Getting the Garden Ready for Winter


Dianne Westlake

Autumn is that glorious season when Mother Nature puts on her vivid display of colour, one last thrill before winter takes us into its icy grip. As temperatures decrease, growth slows, signifying the beginning of fall cleanup time in the garden.

Lift tender tuberose begonias, cannas and dahlias after the first frost. Dig carefully and remove the foliage leaving a stalk of four to six inches. Clean soil from the tuber and allow them to dry overnight in a protected area. Place in a cardboard box with newspapers between the layers and store in a cold, dry area. Check monthly to ensure that they are sound. If rot occurs, cut away the affected areas and repack in fresh paper.

Most perennials do not need to be cut back. Leave ornamental grasses, Sedum and Echinacea to add winter interest and provide food and protection for the birds. The possibility of self-seeding is usually outweighed by the benefits. In addition, the leaves will help to trap snow that provides additional protection for the plant.

Cut back hostas to reduce potential sites where slugs can over-winter. True lilies should also be cut down and any mulch removed in an attempt to control the lily beetle.

The area around rose bushes should be cleared of all debris to reduce the potential of over-wintering diseases and pests. To protect tender roses, add eight to ten inches of compost of soil after the soil freezes to discourage mice from eating the buds. Do not scrape the soil from between the bushes because you can injure the roots. A local grower has suggested that the plants be covered with a tarp or white greenhouse plastic after applying the mulch. Provide winter protection for all roses, no matter how hardy they are, during the first two winters after planting.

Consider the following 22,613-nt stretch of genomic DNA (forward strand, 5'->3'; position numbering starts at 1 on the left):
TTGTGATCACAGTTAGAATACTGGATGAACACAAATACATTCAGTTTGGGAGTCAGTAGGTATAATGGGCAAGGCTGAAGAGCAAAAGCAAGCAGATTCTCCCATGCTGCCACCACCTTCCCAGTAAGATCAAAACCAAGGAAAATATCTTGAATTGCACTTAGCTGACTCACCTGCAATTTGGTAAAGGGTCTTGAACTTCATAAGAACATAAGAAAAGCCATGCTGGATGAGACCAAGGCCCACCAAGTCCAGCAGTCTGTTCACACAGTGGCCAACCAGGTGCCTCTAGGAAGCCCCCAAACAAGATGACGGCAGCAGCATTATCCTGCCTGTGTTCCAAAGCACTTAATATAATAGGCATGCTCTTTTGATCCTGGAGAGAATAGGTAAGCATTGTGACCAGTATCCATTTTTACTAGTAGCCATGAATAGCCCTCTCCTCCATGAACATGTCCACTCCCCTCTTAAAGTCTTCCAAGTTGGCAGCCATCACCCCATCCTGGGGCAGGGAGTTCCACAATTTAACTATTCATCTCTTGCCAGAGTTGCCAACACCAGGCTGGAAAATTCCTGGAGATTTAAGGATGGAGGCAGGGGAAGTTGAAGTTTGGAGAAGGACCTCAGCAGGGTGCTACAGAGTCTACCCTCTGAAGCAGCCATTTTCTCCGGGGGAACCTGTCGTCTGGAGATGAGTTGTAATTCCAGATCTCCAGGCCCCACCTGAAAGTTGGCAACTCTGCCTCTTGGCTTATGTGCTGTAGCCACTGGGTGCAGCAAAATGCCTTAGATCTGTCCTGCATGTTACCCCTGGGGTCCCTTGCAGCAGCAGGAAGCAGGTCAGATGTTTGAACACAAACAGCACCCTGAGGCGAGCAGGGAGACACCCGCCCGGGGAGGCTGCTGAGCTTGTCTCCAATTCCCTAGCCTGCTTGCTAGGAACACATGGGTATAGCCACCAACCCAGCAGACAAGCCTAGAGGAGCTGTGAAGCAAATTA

Be aware of the amount of rainfall throughout the season and, if needed, continue to water coniferous trees and shrubs until the ground freezes. Wrap shrubs that are prone to snow load damage. To provide a windbreak for tender shrubs put the posts into the ground now and add burlap at a later time. Do not allow the material to touch the plant and do not use plastic.

Fall is a perfect time to aerate, over-seed and fertilize your lawn. To help to prevent snow mould cut grass shorter.

Ponds and water features need to be winterized. Pumps should be cleaned and stored in a warm place. Keep ponds clear of fallen leaves, which will rot over the winter, creating gases and contaminants. If fish are kept in the pond over the winter, add a bubbler or heater to maintain an open area in the ice.

Annuals should be removed. Cut the tops off leaving the root ball intact particularly if there is a slope. This will help to stabilize the soil and prevent erosion while providing organic material.

Take out the dead vegetable plants. Bury them or put them into the compost and turn over the vegetable garden.

Leaves can be bagged and put out for collection by the city, composted at home or used as mulch. To encourage decomposition over the winter, chop using a lawn mower with a mulching blade or a leaf shredder. A thick mulch of leaves will protect your perennials when fluctuating temperatures in early spring cause plants to heave out of the ground.

Take in garden ornaments and ceramic or clay pots that will not withstand the effects of the freeze thaw cycles and will be damaged or break if left unprotected. If you plan on filling your pots with fall or winter foliage be sure to use plastic, metal or fiberglass. Clean and store your tools and hoses.